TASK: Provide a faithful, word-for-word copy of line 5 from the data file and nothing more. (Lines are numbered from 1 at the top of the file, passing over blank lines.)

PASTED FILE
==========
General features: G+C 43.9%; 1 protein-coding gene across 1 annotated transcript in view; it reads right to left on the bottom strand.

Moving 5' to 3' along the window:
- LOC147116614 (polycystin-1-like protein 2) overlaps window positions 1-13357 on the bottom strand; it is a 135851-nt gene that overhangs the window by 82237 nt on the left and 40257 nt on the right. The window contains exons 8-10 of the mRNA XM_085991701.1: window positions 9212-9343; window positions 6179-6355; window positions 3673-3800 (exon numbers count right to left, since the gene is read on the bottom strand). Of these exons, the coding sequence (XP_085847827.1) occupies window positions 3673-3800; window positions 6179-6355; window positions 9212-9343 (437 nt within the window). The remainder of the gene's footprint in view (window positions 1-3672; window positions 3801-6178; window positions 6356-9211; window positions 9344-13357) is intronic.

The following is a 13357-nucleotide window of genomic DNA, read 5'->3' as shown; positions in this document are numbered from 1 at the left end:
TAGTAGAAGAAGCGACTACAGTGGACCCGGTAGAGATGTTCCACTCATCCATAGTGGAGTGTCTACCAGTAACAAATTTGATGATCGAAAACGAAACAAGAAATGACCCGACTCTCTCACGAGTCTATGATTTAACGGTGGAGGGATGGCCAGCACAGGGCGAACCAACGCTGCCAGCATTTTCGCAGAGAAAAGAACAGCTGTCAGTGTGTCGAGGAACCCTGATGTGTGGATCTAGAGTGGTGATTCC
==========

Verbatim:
TAGTAGAAGAAGCGACTACAGTGGACCCGGTAGAGATGTTCCACTCATCCATAGTGGAGTGTCTACCAGTAACAAATTTGATGATCGAAAACGAAACAAGAAATGACCCGACTCTCTCACGAGTCTATGATTTAACGGTGGAGGGATGGCCAGCACAGGGCGAACCAACGCTGCCAGCATTTTCGCAGAGAAAAGAACAGCTGTCAGTGTGTCGAGGAACCCTGATGTGTGGATCTAGAGTGGTGATTCC